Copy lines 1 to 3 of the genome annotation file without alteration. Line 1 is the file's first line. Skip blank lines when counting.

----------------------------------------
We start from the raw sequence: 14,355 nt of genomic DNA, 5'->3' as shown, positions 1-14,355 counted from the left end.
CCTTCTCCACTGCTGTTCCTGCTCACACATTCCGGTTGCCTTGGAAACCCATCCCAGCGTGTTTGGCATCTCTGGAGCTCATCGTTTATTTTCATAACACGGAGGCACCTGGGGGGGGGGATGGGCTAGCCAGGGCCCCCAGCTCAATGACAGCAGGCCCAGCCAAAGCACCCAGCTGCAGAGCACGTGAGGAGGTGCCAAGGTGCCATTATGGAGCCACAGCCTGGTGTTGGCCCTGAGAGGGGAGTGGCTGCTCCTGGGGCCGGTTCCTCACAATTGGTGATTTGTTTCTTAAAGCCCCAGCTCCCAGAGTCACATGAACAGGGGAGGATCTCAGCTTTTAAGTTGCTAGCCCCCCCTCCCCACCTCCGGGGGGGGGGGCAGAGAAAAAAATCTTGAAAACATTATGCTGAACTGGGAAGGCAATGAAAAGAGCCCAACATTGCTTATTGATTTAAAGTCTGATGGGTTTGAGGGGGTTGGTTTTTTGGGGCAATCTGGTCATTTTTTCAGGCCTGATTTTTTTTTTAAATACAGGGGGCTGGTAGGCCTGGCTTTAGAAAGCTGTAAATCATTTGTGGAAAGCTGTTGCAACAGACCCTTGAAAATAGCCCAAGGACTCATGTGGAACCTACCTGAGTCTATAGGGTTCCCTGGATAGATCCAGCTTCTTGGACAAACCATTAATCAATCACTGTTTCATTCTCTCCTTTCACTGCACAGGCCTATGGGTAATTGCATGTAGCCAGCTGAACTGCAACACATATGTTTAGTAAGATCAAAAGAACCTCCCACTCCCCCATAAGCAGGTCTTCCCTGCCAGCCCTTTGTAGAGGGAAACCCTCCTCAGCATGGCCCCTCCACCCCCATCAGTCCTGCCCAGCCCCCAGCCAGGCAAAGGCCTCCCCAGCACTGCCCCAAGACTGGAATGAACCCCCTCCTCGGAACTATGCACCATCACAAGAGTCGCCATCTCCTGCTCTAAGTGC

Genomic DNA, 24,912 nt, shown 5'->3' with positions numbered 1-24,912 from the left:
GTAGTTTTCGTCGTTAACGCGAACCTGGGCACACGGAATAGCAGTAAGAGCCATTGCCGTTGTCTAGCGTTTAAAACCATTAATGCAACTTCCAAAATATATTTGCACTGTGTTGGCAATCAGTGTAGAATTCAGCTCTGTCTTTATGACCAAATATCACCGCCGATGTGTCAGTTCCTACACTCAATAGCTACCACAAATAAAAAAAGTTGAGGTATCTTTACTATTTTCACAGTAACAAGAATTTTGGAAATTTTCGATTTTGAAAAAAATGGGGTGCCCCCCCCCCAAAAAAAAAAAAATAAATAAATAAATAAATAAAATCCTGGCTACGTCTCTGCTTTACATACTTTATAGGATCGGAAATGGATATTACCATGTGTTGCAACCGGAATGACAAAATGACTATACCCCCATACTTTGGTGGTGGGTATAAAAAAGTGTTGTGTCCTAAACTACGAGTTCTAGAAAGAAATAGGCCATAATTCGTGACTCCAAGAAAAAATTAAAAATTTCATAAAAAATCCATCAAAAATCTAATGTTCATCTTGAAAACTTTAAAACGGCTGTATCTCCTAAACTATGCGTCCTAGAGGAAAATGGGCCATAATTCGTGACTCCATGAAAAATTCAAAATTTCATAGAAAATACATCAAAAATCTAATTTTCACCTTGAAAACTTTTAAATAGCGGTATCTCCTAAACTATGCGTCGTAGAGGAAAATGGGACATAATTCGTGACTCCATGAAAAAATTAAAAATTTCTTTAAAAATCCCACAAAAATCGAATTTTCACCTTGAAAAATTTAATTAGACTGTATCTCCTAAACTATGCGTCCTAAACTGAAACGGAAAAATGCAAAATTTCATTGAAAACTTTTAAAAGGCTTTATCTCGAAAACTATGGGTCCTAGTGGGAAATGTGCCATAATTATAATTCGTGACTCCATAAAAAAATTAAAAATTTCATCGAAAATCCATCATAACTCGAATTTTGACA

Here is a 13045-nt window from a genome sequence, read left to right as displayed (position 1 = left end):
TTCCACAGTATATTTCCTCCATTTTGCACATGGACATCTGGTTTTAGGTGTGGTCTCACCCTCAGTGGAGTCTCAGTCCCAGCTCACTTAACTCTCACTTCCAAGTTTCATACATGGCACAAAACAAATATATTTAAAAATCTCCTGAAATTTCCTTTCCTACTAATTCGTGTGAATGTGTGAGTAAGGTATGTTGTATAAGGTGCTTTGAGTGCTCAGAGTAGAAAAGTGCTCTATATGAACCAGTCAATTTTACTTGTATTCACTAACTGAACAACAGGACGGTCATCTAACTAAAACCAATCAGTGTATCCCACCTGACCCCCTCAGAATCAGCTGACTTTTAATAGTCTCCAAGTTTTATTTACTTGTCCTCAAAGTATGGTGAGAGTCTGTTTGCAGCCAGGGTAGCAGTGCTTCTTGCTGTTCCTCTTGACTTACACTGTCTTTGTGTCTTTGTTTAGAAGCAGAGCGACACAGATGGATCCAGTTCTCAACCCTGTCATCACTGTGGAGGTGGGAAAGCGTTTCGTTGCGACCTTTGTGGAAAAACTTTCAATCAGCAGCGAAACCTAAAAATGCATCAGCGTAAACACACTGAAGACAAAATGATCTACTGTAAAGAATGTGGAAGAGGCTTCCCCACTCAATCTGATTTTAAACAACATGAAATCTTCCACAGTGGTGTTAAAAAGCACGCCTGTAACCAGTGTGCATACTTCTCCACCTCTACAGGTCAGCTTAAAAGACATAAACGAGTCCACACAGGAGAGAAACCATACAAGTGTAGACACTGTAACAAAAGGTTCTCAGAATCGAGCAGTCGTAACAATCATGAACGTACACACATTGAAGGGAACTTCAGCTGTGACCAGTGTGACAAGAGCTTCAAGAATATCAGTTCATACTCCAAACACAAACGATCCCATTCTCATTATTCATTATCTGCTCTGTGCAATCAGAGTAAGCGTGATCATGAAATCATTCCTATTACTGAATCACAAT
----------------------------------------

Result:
We start from the raw sequence: 14,355 nt of genomic DNA, 5'->3' as shown, positions 1-14,355 counted from the left end.
CCTTCTCCACTGCTGTTCCTGCTCACACATTCCGGTTGCCTTGGAAACCCATCCCAGCGTGTTTGGCATCTCTGGAGCTCATCGTTTATTTTCATAACACGGAGGCACCTGGGGGGGGGGATGGGCTAGCCAGGGCCCCCAGCTCAATGACAGCAGGCCCAGCCAAAGCACCCAGCTGCAGAGCACGTGAGGAGGTGCCAAGGTGCCATTATGGAGCCACAGCCTGGTGTTGGCCCTGAGAGGGGAGTGGCTGCTCCTGGGGCCGGTTCCTCACAATTGGTGATTTGTTTCTTAAAGCCCCAGCTCCCAGAGTCACATGAACAGGGGAGGATCTCAGCTTTTAAGTTGCTAGCCCCCCCTCCCCACCTCCGGGGGGGGGGGCAGAGAAAAAAATCTTGAAAACATTATGCTGAACTGGGAAGGCAATGAAAAGAGCCCAACATTGCTTATTGATTTAAAGTCTGATGGGTTTGAGGGGGTTGGTTTTTTGGGGCAATCTGGTCATTTTTTCAGGCCTGATTTTTTTTTTAAATACAGGGGGCTGGTAGGCCTGGCTTTAGAAAGCTGTAAATCATTTGTGGAAAGCTGTTGCAACAGACCCTTGAAAATAGCCCAAGGACTCATGTGGAACCTACCTGAGTCTATAGGGTTCCCTGGATAGATCCAGCTTCTTGGACAAACCATTAATCAATCACTGTTTCATTCTCTCCTTTCACTGCACAGGCCTATGGGTAATTGCATGTAGCCAGCTGAACTGCAACACATATGTTTAGTAAGATCAAAAGAACCTCCCACTCCCCCATAAGCAGGTCTTCCCTGCCAGCCCTTTGTAGAGGGAAACCCTCCTCAGCATGGCCCCTCCACCCCCATCAGTCCTGCCCAGCCCCCAGCCAGGCAAAGGCCTCCCCAGCACTGCCCCAAGACTGGAATGAACCCCCTCCTCGGAACTATGCACCATCACAAGAGTCGCCATCTCCTGCTCTAAGTGC

Genomic DNA, 24,912 nt, shown 5'->3' with positions numbered 1-24,912 from the left: